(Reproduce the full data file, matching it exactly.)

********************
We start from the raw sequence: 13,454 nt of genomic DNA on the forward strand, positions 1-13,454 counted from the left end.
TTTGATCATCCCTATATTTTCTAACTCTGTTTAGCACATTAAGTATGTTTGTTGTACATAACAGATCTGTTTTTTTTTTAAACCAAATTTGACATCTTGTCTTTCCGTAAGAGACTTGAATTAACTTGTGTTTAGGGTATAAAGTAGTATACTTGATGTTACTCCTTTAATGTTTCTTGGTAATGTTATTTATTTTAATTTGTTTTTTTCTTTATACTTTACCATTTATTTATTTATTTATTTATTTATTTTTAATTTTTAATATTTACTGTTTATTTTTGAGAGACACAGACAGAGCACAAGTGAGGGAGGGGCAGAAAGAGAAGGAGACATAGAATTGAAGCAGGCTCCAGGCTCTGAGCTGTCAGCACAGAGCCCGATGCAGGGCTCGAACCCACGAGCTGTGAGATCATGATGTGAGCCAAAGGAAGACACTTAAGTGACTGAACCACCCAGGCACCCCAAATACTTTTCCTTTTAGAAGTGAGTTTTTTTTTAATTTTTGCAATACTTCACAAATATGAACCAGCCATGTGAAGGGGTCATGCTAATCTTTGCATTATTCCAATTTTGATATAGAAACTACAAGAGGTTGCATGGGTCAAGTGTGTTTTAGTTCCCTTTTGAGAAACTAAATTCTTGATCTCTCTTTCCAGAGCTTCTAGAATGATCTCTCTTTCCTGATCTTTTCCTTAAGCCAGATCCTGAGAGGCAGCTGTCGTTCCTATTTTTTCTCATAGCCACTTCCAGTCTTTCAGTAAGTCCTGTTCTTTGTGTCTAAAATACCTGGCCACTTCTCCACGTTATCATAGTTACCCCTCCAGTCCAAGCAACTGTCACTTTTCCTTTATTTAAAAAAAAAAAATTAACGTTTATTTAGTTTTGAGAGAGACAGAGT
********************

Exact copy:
We start from the raw sequence: 13,454 nt of genomic DNA on the forward strand, positions 1-13,454 counted from the left end.
TTTGATCATCCCTATATTTTCTAACTCTGTTTAGCACATTAAGTATGTTTGTTGTACATAACAGATCTGTTTTTTTTTTAAACCAAATTTGACATCTTGTCTTTCCGTAAGAGACTTGAATTAACTTGTGTTTAGGGTATAAAGTAGTATACTTGATGTTACTCCTTTAATGTTTCTTGGTAATGTTATTTATTTTAATTTGTTTTTTTCTTTATACTTTACCATTTATTTATTTATTTATTTATTTATTTTTAATTTTTAATATTTACTGTTTATTTTTGAGAGACACAGACAGAGCACAAGTGAGGGAGGGGCAGAAAGAGAAGGAGACATAGAATTGAAGCAGGCTCCAGGCTCTGAGCTGTCAGCACAGAGCCCGATGCAGGGCTCGAACCCACGAGCTGTGAGATCATGATGTGAGCCAAAGGAAGACACTTAAGTGACTGAACCACCCAGGCACCCCAAATACTTTTCCTTTTAGAAGTGAGTTTTTTTTTAATTTTTGCAATACTTCACAAATATGAACCAGCCATGTGAAGGGGTCATGCTAATCTTTGCATTATTCCAATTTTGATATAGAAACTACAAGAGGTTGCATGGGTCAAGTGTGTTTTAGTTCCCTTTTGAGAAACTAAATTCTTGATCTCTCTTTCCAGAGCTTCTAGAATGATCTCTCTTTCCTGATCTTTTCCTTAAGCCAGATCCTGAGAGGCAGCTGTCGTTCCTATTTTTTCTCATAGCCACTTCCAGTCTTTCAGTAAGTCCTGTTCTTTGTGTCTAAAATACCTGGCCACTTCTCCACGTTATCATAGTTACCCCTCCAGTCCAAGCAACTGTCACTTTTCCTTTATTTAAAAAAAAAAAATTAACGTTTATTTAGTTTTGAGAGAGACAGAGT